This information only applies if the images, sound recordings or films you are using are still within the period of copyright protection.
Creative commons is a type of licencing that often allows use in research or teaching.
Searching Flickr or google images will bring up many examples of images made available under creative commons licences.
But not all creative commons licences are the same. There are 6 main licences (with variations such as Australian, US and UK versions) with quite different terms and conditions. These terms must be followed, just like any other licensed material that you use.
All creative commons licences require attribution of the creator (artist or photographer) and a link to the licence terms themselves See 'How to attribute a Creative Commons photo',
Non-commercial use may restrict use of the image on social media where personal postings may be moneterised (by selling advertising or information)
No derivatives means you are not permitted to alter the image eg may restrict ability to crop or change the colour tone
Share alike means you can only use or made the new work available under the same conditions as the creative commons material you want to use eg if you copy a short film that has a creative commons licence non-commercial share-alike, that means your dissemination of anything including that film must also be non-commercial and licensed under creative commons as share-alike.
NOTE: Anyone can take an image and put a creative commons licence on it. Consider whether it is likely that the webmaster or supposed copyright owner actually can make the image available eg ask whether an ordinary user would have the rights to popular film or TV images or cartoons
Other useful licensed for education resources are at Online image resources
Consult the Copyright Adviser for further advice
You can use audiovisual material in your research under copyright law as long as
You can't usually rely on fair dealing for making multiple copies, or making material available to the general public (eg publishing by placing it online). These activities would require permission from the copyright owners (usually the film studio, the TV station or channel, the director or producer or the distributor).
See the databases tab in this guide for information about the library’s licensed audio and audiovisual databases that can be linked to in moodle or from lecture slides. Another source of material is TV broadcasts or legitimate DVDs. These can be copied under 'Fair Dealing' but it is unclear how much can be copied – see note 3 above
Youtube has legitimate channels such as Vevo as well as other content placed there by the rightsholder. This can be played in class or you can Embed a YouTube video in your presentation or moodle site. Ensure the content you are showing is authorised as Youtube includes much potentially infringing material.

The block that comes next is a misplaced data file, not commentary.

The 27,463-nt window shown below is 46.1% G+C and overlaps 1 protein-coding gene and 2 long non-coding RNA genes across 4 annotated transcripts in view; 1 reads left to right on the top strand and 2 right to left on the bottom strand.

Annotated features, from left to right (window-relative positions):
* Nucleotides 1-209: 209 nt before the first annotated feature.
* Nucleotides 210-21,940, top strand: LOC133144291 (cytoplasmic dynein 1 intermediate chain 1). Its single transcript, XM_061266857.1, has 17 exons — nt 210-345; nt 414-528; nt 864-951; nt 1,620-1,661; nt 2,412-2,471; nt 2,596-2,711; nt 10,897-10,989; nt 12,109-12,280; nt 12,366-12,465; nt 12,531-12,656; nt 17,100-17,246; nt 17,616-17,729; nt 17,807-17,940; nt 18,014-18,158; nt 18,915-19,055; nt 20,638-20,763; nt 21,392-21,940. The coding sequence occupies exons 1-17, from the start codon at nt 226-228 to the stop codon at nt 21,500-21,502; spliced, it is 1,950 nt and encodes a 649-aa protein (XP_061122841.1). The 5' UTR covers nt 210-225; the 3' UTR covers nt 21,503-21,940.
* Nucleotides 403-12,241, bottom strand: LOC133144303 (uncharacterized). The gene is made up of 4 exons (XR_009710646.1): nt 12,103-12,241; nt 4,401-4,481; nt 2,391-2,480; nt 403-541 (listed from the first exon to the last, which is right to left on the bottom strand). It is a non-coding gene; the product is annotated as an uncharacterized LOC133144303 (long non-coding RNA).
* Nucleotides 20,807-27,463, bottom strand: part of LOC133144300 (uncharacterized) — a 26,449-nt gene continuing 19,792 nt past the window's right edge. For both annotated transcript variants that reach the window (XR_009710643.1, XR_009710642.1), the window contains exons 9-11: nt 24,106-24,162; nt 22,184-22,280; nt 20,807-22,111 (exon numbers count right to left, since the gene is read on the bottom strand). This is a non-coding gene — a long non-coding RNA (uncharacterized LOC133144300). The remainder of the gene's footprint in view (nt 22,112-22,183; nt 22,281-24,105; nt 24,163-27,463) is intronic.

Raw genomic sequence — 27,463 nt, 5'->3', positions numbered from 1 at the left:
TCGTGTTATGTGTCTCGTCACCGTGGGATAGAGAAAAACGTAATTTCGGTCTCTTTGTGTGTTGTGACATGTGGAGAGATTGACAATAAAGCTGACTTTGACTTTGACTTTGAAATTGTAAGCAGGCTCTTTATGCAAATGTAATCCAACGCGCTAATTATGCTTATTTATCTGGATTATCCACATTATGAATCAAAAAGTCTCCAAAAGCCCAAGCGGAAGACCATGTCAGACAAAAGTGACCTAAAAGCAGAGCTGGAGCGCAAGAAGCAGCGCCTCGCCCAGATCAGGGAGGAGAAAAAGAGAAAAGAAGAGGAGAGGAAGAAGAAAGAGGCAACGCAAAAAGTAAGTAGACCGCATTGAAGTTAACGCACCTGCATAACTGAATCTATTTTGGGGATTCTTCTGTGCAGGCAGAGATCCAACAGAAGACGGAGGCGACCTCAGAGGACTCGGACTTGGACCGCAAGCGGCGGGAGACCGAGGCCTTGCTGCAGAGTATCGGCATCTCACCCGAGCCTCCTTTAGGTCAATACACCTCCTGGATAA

There is separate copyright in performances. If you are recording a performance or being recorded as a performer, the performer has the right to refuse being recorded, over the use of the recording and may have ownership rights over sound recordings of live performances. Performers also have the right to be credited as the performer in the recording. See Moral Rights.
More information is at Recording performances.
Please contact the Copyright Adviser if you are unsure of the status of the material.
You can use images in your research under copyright law as long as
You can't usually rely on fair dealing for making multiple copies, or making images available to the general public (publishing). These activities would require permission from the copyright owners (usually the photographer, the artist, the publisher or an Image library such as Getty Images).
Consult the Copyright Adviser for further advice and refer to the general information on Fair Dealing and on Using images in your assignments, coursework or research
You can use audiovisual materials in class where
You can copy audiovisual material for class where
NOTE: IT is preferable to stream or embed Youtube videos rather than copy because many of them do not allow downloading or copying.
Please contact the Copyright Adviser if you are unsure of the status of the material (whether it is legitimate or not).
All work used should be properly attributed, see Moral Rights.
See the general information on Using audio or audio-visual content for educational purposes
There is separate copyright in performances. If you are recording a performance or being recorded as a performer, the performer has the right to refuse being recorded and has rights over the use of the recording. Performers also have the right to be credited as the performer in the recording. See Moral Rights.
More information is at Recording performances.
You can use images in your teaching under copyright law as long as
NOTE: Some images are online without permission of the copyright owner. If there are no citation details (especially name of photographer) this may show that the image is unauthorised. Any licence terms attached would not necessarily apply.
Permission has to come from the legitimate copyright owner.
All images should be properly attributed. See Moral Rights.